On My Watch is the name of an ongoing series of projects that have in common that they make use of double-exposure to explore the Self and its relationship to its environment.
Double-exposure creates a hybrid reality on film and in our minds: I shoot the roll a first time, focusing on my immediate environment and the places I go—in the frame above, the town of Beer Sheva in the south of Israel, where my mother is buried. Then, I rewind and expose the roll a second time, photographing myself with the lamp bulb in my bathroom, that most intimate of locations. This creates artificial documents which “squeeze” together the person and the environment. It clashes with the tradition of the “environmental portrait”, which too often uses the location as a “backdrop” for the human “subject”. Here the subject of the image is the relationship between the two.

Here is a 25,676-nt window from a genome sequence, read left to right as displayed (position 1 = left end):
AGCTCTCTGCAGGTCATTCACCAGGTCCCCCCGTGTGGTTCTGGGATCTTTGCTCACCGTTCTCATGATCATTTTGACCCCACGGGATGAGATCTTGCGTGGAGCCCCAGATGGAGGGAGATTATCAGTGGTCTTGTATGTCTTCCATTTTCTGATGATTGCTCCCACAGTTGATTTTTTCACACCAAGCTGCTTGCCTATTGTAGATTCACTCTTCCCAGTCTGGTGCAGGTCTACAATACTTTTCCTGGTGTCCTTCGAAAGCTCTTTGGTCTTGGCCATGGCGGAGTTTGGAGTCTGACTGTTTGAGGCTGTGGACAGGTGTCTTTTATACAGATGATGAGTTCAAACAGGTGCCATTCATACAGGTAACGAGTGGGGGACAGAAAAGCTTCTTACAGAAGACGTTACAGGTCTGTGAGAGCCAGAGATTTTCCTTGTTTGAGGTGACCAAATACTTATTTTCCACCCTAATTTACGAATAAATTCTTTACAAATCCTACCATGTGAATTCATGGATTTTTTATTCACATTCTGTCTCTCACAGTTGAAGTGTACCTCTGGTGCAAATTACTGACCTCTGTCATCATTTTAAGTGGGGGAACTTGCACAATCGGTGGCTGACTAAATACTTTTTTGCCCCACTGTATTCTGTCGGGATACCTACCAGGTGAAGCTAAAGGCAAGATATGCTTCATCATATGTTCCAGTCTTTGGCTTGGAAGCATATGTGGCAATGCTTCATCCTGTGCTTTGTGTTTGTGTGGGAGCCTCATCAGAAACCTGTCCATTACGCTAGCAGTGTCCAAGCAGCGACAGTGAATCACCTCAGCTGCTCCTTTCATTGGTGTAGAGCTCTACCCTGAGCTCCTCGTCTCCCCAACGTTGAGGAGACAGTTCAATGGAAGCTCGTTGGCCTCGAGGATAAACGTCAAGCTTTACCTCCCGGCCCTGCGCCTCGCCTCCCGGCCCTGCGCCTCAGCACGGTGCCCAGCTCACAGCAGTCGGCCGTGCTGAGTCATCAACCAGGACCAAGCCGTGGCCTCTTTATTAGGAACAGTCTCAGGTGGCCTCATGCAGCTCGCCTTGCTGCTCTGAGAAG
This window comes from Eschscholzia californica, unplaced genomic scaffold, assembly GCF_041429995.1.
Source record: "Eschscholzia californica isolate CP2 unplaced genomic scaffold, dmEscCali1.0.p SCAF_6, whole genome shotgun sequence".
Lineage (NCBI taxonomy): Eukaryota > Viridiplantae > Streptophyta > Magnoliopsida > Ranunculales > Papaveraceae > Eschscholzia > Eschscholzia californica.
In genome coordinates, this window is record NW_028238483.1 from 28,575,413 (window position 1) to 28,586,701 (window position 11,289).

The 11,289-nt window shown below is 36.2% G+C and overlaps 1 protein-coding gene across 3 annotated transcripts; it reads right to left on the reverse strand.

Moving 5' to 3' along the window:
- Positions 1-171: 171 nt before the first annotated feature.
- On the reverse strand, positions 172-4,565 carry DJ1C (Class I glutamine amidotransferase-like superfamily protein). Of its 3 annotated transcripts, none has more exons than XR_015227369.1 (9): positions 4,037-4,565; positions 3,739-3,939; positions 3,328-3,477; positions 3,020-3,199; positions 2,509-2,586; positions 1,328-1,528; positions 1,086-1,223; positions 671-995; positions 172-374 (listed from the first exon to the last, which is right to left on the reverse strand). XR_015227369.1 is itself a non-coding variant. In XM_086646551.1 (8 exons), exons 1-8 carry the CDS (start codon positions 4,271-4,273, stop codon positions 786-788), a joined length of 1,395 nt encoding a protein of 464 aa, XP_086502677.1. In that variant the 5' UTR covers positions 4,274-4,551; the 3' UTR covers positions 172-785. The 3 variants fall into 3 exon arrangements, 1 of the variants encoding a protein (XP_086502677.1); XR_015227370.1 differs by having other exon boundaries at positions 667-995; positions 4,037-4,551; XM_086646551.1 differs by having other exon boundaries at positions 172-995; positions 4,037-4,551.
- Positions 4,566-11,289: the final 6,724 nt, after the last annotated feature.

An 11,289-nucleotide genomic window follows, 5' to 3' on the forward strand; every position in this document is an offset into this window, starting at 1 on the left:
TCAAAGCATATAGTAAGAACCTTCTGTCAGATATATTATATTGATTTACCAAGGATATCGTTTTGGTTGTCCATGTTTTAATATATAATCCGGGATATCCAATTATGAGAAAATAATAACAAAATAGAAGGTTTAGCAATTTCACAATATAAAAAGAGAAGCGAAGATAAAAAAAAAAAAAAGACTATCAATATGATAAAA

The projects in this series overlap, but separating them is a convenient way to focus the research on specific topics—for instance the hothouse-like impact of a lockdown on a person’s identity/ies (Home is Where the Self Is…), the human gaze at work as we observe/construct “a landscape” (‘Landscapes’), or our ability to “be” in two places at the same time (Somewhere, Somehow).
For an explanation of the methodology of this quest which is both epistemological and ontological, I suggest starting with the series & reflection I came, I saw—Therefore I was.